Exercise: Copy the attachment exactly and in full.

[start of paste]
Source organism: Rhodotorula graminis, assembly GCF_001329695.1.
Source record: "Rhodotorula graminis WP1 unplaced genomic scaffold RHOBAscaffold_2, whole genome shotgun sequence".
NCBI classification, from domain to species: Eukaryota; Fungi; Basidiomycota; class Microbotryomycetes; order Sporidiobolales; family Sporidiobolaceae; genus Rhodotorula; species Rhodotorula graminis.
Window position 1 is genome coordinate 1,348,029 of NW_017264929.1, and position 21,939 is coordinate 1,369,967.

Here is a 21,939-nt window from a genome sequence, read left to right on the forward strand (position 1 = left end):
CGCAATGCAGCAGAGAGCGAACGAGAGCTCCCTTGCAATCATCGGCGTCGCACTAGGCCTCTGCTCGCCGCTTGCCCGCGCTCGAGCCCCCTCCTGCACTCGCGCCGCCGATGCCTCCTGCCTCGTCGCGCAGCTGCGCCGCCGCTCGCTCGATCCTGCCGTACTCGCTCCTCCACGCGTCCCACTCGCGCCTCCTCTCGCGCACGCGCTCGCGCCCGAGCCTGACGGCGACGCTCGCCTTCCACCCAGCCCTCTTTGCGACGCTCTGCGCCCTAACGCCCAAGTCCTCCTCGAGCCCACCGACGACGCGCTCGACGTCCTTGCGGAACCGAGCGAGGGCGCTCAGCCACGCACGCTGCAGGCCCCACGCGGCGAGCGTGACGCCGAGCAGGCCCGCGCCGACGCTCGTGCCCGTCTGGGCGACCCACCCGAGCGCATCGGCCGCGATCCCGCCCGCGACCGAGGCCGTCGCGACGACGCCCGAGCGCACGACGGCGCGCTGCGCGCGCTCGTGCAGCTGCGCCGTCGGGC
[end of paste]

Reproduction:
Source organism: Rhodotorula graminis, assembly GCF_001329695.1.
Source record: "Rhodotorula graminis WP1 unplaced genomic scaffold RHOBAscaffold_2, whole genome shotgun sequence".
NCBI classification, from domain to species: Eukaryota; Fungi; Basidiomycota; class Microbotryomycetes; order Sporidiobolales; family Sporidiobolaceae; genus Rhodotorula; species Rhodotorula graminis.
Window position 1 is genome coordinate 1,348,029 of NW_017264929.1, and position 21,939 is coordinate 1,369,967.

Here is a 21,939-nt window from a genome sequence, read left to right on the forward strand (position 1 = left end):
CGCAATGCAGCAGAGAGCGAACGAGAGCTCCCTTGCAATCATCGGCGTCGCACTAGGCCTCTGCTCGCCGCTTGCCCGCGCTCGAGCCCCCTCCTGCACTCGCGCCGCCGATGCCTCCTGCCTCGTCGCGCAGCTGCGCCGCCGCTCGCTCGATCCTGCCGTACTCGCTCCTCCACGCGTCCCACTCGCGCCTCCTCTCGCGCACGCGCTCGCGCCCGAGCCTGACGGCGACGCTCGCCTTCCACCCAGCCCTCTTTGCGACGCTCTGCGCCCTAACGCCCAAGTCCTCCTCGAGCCCACCGACGACGCGCTCGACGTCCTTGCGGAACCGAGCGAGGGCGCTCAGCCACGCACGCTGCAGGCCCCACGCGGCGAGCGTGACGCCGAGCAGGCCCGCGCCGACGCTCGTGCCCGTCTGGGCGACCCACCCGAGCGCATCGGCCGCGATCCCGCCCGCGACCGAGGCCGTCGCGACGACGCCCGAGCGCACGACGGCGCGCTGCGCGCGCTCGTGCAGCTGCGCCGTCGGGC